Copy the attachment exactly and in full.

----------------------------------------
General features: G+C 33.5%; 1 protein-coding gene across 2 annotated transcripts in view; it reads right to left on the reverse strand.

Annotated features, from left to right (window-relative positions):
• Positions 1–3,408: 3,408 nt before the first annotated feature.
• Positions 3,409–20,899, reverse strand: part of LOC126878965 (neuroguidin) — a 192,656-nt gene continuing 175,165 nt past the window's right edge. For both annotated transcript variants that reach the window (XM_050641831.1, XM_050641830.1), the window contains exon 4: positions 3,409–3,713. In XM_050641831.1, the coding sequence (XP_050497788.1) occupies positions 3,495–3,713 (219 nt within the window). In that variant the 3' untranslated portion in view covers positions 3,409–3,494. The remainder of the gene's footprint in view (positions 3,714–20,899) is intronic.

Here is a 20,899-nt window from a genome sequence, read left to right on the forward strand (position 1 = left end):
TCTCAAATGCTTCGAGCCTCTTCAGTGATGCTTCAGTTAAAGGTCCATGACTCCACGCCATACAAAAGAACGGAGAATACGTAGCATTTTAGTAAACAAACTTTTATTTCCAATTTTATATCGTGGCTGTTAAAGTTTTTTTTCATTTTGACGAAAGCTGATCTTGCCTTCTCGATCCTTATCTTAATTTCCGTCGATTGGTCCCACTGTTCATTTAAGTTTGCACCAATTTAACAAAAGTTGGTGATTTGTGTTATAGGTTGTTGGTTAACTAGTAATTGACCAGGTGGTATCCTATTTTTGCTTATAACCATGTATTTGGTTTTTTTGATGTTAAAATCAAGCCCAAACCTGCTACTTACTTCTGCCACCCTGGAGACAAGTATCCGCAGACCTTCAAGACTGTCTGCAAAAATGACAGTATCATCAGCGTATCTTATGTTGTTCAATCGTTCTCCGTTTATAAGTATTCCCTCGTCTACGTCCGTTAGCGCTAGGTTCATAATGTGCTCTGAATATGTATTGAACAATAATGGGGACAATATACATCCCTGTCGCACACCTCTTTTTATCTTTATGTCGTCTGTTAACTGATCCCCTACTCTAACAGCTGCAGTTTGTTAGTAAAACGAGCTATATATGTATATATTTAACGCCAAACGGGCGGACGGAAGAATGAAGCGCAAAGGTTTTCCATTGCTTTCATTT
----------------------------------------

General features: G+C 33.5%; 1 protein-coding gene across 2 annotated transcripts in view; it reads right to left on the reverse strand.

Annotated features, from left to right (window-relative positions):
• Positions 1–3,408: 3,408 nt before the first annotated feature.
• Positions 3,409–20,899, reverse strand: part of LOC126878965 (neuroguidin) — a 192,656-nt gene continuing 175,165 nt past the window's right edge. For both annotated transcript variants that reach the window (XM_050641831.1, XM_050641830.1), the window contains exon 4: positions 3,409–3,713. In XM_050641831.1, the coding sequence (XP_050497788.1) occupies positions 3,495–3,713 (219 nt within the window). In that variant the 3' untranslated portion in view covers positions 3,409–3,494. The remainder of the gene's footprint in view (positions 3,714–20,899) is intronic.

Here is a 20,899-nt window from a genome sequence, read left to right on the forward strand (position 1 = left end):
TCTCAAATGCTTCGAGCCTCTTCAGTGATGCTTCAGTTAAAGGTCCATGACTCCACGCCATACAAAAGAACGGAGAATACGTAGCATTTTAGTAAACAAACTTTTATTTCCAATTTTATATCGTGGCTGTTAAAGTTTTTTTTCATTTTGACGAAAGCTGATCTTGCCTTCTCGATCCTTATCTTAATTTCCGTCGATTGGTCCCACTGTTCATTTAAGTTTGCACCAATTTAACAAAAGTTGGTGATTTGTGTTATAGGTTGTTGGTTAACTAGTAATTGACCAGGTGGTATCCTATTTTTGCTTATAACCATGTATTTGGTTTTTTTGATGTTAAAATCAAGCCCAAACCTGCTACTTACTTCTGCCACCCTGGAGACAAGTATCCGCAGACCTTCAAGACTGTCTGCAAAAATGACAGTATCATCAGCGTATCTTATGTTGTTCAATCGTTCTCCGTTTATAAGTATTCCCTCGTCTACGTCCGTTAGCGCTAGGTTCATAATGTGCTCTGAATATGTATTGAACAATAATGGGGACAATATACATCCCTGTCGCACACCTCTTTTTATCTTTATGTCGTCTGTTAACTGATCCCCTACTCTAACAGCTGCAGTTTGTTAGTAAAACGAGCTATATATGTATATATTTAACGCCAAACGGGCGGACGGAAGAATGAAGCGCAAAGGTTTTCCATTGCTTTCATTT